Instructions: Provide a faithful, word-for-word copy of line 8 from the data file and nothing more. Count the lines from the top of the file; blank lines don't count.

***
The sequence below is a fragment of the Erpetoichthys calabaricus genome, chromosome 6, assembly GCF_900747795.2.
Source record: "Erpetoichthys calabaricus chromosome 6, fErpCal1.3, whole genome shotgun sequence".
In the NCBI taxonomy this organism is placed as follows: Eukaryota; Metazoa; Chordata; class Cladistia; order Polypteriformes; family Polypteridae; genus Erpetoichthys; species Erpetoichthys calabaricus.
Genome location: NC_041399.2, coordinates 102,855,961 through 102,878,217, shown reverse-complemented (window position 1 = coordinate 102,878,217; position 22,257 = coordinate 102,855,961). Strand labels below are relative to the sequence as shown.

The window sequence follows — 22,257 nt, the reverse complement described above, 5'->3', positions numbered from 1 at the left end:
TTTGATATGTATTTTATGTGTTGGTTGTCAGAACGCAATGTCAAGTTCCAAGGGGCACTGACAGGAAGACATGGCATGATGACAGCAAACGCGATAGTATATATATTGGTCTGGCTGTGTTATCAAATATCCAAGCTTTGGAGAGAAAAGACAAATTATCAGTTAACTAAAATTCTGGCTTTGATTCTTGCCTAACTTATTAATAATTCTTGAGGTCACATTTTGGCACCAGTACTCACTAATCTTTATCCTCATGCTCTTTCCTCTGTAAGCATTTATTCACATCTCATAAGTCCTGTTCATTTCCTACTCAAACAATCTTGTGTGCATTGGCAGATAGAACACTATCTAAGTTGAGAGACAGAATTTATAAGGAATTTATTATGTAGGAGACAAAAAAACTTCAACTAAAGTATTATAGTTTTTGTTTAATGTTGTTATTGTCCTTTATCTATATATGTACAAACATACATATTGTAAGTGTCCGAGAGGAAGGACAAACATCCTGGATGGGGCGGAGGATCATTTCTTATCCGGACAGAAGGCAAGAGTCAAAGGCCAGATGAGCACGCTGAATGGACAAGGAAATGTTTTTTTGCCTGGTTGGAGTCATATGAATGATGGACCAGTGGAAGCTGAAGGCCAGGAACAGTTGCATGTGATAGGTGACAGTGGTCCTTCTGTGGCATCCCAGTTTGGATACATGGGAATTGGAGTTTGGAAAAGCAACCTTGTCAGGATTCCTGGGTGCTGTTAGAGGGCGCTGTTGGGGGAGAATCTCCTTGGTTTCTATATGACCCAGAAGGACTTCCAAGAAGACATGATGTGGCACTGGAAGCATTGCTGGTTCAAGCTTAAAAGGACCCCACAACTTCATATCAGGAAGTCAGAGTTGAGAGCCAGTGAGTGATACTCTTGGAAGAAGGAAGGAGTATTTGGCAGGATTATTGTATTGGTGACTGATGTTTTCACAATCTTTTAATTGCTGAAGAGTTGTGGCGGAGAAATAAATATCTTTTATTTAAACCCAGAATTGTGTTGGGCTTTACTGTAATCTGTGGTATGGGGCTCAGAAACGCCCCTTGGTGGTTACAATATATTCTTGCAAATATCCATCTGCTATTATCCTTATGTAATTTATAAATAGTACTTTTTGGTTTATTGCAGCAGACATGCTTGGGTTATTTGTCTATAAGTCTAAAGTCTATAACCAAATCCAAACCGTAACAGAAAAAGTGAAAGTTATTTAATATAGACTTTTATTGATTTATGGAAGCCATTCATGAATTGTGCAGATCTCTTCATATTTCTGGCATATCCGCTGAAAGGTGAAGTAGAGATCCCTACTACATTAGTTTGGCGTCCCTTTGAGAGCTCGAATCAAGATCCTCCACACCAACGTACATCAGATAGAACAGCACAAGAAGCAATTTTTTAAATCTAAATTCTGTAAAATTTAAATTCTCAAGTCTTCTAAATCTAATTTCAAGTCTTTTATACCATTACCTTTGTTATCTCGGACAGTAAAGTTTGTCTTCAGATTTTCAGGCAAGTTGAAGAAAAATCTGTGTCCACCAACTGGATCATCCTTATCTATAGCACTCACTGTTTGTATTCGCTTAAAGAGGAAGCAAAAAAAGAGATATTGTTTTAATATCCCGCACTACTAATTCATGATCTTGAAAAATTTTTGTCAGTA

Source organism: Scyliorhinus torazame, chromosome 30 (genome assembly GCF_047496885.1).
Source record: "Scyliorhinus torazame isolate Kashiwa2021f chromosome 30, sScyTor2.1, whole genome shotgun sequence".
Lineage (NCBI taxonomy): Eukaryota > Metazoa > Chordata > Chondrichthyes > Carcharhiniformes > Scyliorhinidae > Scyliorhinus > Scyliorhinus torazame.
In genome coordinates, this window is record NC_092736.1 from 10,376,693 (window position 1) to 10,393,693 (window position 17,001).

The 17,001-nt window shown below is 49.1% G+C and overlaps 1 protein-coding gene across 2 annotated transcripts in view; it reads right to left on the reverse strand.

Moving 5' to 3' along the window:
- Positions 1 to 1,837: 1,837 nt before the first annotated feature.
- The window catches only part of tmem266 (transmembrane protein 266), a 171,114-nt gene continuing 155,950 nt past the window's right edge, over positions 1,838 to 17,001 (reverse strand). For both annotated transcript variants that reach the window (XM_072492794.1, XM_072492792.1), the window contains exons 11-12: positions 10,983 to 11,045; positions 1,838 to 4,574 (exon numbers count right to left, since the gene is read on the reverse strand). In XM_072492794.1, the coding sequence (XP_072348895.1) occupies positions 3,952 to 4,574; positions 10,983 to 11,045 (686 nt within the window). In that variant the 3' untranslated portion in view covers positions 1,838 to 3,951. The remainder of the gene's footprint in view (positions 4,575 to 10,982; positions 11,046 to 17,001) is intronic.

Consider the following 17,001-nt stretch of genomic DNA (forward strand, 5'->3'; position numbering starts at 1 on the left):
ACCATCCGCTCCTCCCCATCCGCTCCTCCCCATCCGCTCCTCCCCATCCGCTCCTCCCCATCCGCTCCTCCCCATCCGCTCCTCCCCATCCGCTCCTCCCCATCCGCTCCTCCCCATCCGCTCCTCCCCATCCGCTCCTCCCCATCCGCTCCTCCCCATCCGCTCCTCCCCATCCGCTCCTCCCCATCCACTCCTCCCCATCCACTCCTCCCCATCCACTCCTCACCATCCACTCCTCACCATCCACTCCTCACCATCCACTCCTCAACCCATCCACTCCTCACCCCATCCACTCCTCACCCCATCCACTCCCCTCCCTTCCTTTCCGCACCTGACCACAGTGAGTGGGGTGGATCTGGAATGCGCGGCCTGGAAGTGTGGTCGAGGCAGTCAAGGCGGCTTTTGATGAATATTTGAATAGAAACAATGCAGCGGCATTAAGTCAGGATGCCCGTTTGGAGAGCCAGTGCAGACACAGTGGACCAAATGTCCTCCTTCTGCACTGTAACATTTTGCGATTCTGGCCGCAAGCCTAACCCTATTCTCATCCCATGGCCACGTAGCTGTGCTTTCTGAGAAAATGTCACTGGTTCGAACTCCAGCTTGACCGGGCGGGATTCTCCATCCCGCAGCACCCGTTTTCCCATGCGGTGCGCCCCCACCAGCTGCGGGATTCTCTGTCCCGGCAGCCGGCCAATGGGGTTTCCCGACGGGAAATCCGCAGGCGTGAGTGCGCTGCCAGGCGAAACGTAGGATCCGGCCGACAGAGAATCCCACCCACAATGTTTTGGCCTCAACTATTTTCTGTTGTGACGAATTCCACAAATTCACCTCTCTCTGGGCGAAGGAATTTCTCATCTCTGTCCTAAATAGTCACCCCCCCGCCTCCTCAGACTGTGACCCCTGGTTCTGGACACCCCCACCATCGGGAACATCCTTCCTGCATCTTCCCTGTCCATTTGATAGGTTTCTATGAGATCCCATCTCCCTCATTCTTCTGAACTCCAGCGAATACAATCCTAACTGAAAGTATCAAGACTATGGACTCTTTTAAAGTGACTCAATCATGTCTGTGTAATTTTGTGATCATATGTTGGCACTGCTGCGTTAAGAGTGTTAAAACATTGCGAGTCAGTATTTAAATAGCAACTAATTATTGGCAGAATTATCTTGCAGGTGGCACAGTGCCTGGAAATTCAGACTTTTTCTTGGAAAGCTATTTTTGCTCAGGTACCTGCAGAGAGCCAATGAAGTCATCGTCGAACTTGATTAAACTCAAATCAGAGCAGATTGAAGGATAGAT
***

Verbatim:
Source record: "Scyliorhinus torazame isolate Kashiwa2021f chromosome 30, sScyTor2.1, whole genome shotgun sequence".